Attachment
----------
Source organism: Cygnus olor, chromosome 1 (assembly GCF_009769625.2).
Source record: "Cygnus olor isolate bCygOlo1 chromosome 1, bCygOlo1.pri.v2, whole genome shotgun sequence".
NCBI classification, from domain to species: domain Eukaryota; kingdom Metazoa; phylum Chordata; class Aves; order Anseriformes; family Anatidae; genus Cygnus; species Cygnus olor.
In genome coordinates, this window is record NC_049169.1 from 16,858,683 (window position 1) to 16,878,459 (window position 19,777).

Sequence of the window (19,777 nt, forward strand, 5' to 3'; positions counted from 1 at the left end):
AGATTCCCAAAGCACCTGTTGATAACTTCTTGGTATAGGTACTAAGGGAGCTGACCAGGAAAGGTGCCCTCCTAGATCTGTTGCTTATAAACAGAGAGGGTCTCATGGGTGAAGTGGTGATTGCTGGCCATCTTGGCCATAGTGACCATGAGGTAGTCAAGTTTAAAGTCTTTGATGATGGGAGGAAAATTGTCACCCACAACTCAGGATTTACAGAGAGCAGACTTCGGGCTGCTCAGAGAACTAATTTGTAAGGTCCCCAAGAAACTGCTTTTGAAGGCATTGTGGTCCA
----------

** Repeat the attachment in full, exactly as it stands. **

Source organism: Cygnus olor, chromosome 1 (assembly GCF_009769625.2).
Source record: "Cygnus olor isolate bCygOlo1 chromosome 1, bCygOlo1.pri.v2, whole genome shotgun sequence".
NCBI classification, from domain to species: domain Eukaryota; kingdom Metazoa; phylum Chordata; class Aves; order Anseriformes; family Anatidae; genus Cygnus; species Cygnus olor.
In genome coordinates, this window is record NC_049169.1 from 16,858,683 (window position 1) to 16,878,459 (window position 19,777).

Sequence of the window (19,777 nt, forward strand, 5' to 3'; positions counted from 1 at the left end):
AGATTCCCAAAGCACCTGTTGATAACTTCTTGGTATAGGTACTAAGGGAGCTGACCAGGAAAGGTGCCCTCCTAGATCTGTTGCTTATAAACAGAGAGGGTCTCATGGGTGAAGTGGTGATTGCTGGCCATCTTGGCCATAGTGACCATGAGGTAGTCAAGTTTAAAGTCTTTGATGATGGGAGGAAAATTGTCACCCACAACTCAGGATTTACAGAGAGCAGACTTCGGGCTGCTCAGAGAACTAATTTGTAAGGTCCCCAAGAAACTGCTTTTGAAGGCATTGTGGTCCA